Here follow my sermon notes:
For those with linguistic inclinations like myself, you might be interested to learn that the name Capernaum has deep etymological significance. The most widely accepted translation for the name of this village is "Nahum's village" (no relation to the Old Testament prophet), although another possible translation is "Field of Repentance." It's quite remarkable that, as we read above, Jesus began his ministry not in his hometown of Nazareth, but by moving to a nearby town whose name meant field of repentance, and he also began his preaching career with that same word, "repent!"
II. By it, a sinner, out of the sight and sense not only of the danger, but also of the filthiness and odiousness of his sins, as contrary to the holy nature, and righteous law of God; and upon the apprehension of His mercy in Christ to such as are penitent, so grieves for, and hates his sins, as to turn from them all unto God, purposing and endeavouring to walk with Him in all the ways of His commandments.
Of note here is the well known phrase "then neither do I condemn you. Go now and leave your life of sin." Again, coming from a linguistic background, these words carry a great mental picture which is often encoded with hidden meaning when one looks at the richness of Middle Eastern language from which this translation is derived. Essentially, Jesus is painting a mental image of one covering their mouth and silently waving the person along. The literal translation of the Jewish holiday Yom Kippur is derived from this same etymological root, which means either to cover or atone or forgive. By metaphorically covering his mouth, Jesus declined the right to accuse her (and by extension all sinners) from their wrongdoing. He does end, however, with the often-overlooked admonition to "go now and leave your life of sin." The gospel requires you ot change the way you live, and not simply to enjoy "cheap grace," as Deitrich Bonhoeffer called it, by which some think they can live however they please.
III. Although repentance is not to be rested in, as any satisfaction for sin, or any cause of the pardon thereof, which is the act of God's free grace in Christ, yet it is of such necessity to all sinners, that none may expect pardon without it.
Now comes both the reassurance of our salvation, and also the stern warning that we MUST be willing to leave behind our sinful ways if we are to truly enjoy the gift of God's grace and not suffer his wrath. Though the finished work of our salvation on the cross allows us to have blessed assurance that we will see Heaven, we still bear a responsibility as followers of Christ not to treat the blood of the covenant lightly.
IV. As there is no sin so small, but it deserves damnation; so there is no sin so great, that it can bring damnation upon those who truly repent.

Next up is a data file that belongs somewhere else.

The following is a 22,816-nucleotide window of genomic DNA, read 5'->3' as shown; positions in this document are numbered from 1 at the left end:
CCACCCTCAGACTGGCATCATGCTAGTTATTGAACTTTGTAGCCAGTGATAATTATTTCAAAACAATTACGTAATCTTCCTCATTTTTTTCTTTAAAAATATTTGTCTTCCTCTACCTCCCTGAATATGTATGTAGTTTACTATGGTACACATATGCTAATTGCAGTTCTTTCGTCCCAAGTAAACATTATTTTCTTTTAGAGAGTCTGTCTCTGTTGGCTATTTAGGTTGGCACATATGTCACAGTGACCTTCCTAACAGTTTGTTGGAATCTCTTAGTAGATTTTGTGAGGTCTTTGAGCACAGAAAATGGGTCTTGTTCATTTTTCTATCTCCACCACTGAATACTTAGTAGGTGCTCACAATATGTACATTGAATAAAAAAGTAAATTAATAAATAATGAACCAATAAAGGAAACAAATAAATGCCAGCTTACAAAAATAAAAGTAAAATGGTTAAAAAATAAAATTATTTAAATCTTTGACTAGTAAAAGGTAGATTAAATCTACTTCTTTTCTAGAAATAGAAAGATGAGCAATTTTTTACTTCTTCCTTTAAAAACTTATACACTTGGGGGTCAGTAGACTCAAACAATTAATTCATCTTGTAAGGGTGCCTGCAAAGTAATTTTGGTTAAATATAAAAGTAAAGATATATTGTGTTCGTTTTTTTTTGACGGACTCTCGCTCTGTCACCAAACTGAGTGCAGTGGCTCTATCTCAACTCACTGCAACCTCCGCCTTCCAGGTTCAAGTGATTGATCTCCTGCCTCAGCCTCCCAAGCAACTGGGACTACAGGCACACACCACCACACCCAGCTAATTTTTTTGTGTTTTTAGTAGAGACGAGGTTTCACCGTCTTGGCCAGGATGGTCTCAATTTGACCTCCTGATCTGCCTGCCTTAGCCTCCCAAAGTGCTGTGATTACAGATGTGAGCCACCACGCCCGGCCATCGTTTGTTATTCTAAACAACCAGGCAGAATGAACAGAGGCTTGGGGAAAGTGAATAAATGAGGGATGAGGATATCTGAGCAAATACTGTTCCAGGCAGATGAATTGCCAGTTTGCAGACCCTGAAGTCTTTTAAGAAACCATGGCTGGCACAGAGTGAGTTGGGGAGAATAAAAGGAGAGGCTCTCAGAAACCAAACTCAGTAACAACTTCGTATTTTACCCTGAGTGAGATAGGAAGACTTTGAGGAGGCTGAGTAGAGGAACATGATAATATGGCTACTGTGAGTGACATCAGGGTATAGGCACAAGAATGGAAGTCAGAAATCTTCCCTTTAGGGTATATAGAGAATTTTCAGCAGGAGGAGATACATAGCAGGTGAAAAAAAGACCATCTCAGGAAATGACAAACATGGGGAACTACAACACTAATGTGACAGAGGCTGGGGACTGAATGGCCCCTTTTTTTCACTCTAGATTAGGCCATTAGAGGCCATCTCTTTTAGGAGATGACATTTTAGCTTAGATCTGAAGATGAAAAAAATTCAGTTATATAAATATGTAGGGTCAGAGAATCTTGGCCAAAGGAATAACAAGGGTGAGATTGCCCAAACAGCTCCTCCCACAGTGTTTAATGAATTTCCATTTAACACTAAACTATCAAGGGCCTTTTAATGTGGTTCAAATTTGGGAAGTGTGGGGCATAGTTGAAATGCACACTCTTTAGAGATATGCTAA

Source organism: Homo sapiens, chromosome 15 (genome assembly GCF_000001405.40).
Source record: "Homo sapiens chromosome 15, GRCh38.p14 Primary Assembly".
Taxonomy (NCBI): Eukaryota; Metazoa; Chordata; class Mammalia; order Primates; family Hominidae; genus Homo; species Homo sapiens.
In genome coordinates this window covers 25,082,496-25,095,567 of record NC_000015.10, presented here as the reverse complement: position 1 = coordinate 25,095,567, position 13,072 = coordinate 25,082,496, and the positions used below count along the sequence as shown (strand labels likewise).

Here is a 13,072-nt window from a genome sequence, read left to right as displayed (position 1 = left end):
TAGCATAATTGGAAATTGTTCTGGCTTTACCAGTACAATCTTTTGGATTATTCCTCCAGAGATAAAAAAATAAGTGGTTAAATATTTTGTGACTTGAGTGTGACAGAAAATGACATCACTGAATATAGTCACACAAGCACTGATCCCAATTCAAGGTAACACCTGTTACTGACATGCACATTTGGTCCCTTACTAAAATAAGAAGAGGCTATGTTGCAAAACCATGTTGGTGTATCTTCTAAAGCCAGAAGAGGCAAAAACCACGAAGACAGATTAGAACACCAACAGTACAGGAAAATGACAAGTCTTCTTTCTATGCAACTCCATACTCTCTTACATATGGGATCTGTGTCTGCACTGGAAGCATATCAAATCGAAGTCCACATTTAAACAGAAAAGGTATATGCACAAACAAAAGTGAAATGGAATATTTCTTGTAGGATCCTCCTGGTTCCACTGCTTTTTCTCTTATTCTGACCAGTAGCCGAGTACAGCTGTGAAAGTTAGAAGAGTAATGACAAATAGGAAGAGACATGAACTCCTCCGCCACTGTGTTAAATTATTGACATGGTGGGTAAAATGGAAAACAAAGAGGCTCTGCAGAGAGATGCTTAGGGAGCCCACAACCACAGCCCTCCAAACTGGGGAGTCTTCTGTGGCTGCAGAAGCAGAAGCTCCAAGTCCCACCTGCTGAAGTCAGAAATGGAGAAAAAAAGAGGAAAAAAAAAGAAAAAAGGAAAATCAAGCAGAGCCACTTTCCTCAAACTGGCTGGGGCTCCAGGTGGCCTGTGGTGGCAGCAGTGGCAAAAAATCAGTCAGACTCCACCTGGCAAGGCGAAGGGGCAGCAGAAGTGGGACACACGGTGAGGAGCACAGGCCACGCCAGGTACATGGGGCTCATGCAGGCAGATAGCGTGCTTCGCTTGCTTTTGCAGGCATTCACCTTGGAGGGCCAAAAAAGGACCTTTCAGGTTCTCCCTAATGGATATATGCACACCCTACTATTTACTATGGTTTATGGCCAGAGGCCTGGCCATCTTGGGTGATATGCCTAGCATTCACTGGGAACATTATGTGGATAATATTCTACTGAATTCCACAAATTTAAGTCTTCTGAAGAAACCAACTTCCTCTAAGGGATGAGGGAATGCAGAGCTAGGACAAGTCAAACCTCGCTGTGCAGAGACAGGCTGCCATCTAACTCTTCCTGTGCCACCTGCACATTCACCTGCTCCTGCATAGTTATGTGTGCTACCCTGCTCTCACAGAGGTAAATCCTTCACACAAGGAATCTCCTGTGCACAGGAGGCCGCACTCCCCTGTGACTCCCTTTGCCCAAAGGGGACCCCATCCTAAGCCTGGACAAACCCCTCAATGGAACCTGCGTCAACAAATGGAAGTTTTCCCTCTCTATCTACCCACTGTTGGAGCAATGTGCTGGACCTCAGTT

Again we receive a stern warning that salvation may be a free gift from God, but that by no means entitles us to look lightly upon sin. If we suppose a God whose standard is absolute perfection, then the slightest deviation from that standard warrants a death sentence. Fortunately, Jesus Christ already died that death for us, and it is our responsibility to live humbly and soberly aware of that terrible cost that was paid, and never to be flippant about it by continuing to sin.
V. Men ought not to content themselves with a general repentance, but it is every man's duty to endeavor to repent of his particular sins, particularly.
1 John 1:9
Though in reformed theology we take a somewhat dim view of the Catholic notions of "confession" and "penance," nevertheless the scripture is clear that we have a duty to be open and honest with our fellow believers about the sins we struggle with. We can lean on our fellow believers in times of temptaion and make use of their prayers and intercession to help us in our struggle to avoid or repent from sin. Ultimately only God can forgive sin, but the prayer of a righteous man (or woman) is indeed powerful and effective, and it can be very helpful to know that we don't walk through our struggles alone.
VI. As every man is bound to make private confession of his sins to God, praying for the pardon thereof; upon which, and the forsaking of them, he shall find mercy; so he that scandelizeth his brother, or the Church of Christ, ought to be willing, by a private or public confession and sorrow for his sin, to declare his repentance to those that are offended; who are thereupon to be reconciled to him, and in love to receive him.
Again, we go to our fellow believers for prayer and encouragement not because they have any more power before God than we do, but rather because scripture encourages us to rely on one another for mutual encouragement and intercession. Secrecy is the devil's weapon, and any sin that you intend to go on hiding is one that you will inevitably repeat. On the other hand, if you are open with a few trusted friends about your stuggles, you can rest assured that they will hold you accountable and hopefully, with the help of the Holy Spirit, prevent you from struggling with that particular sin again.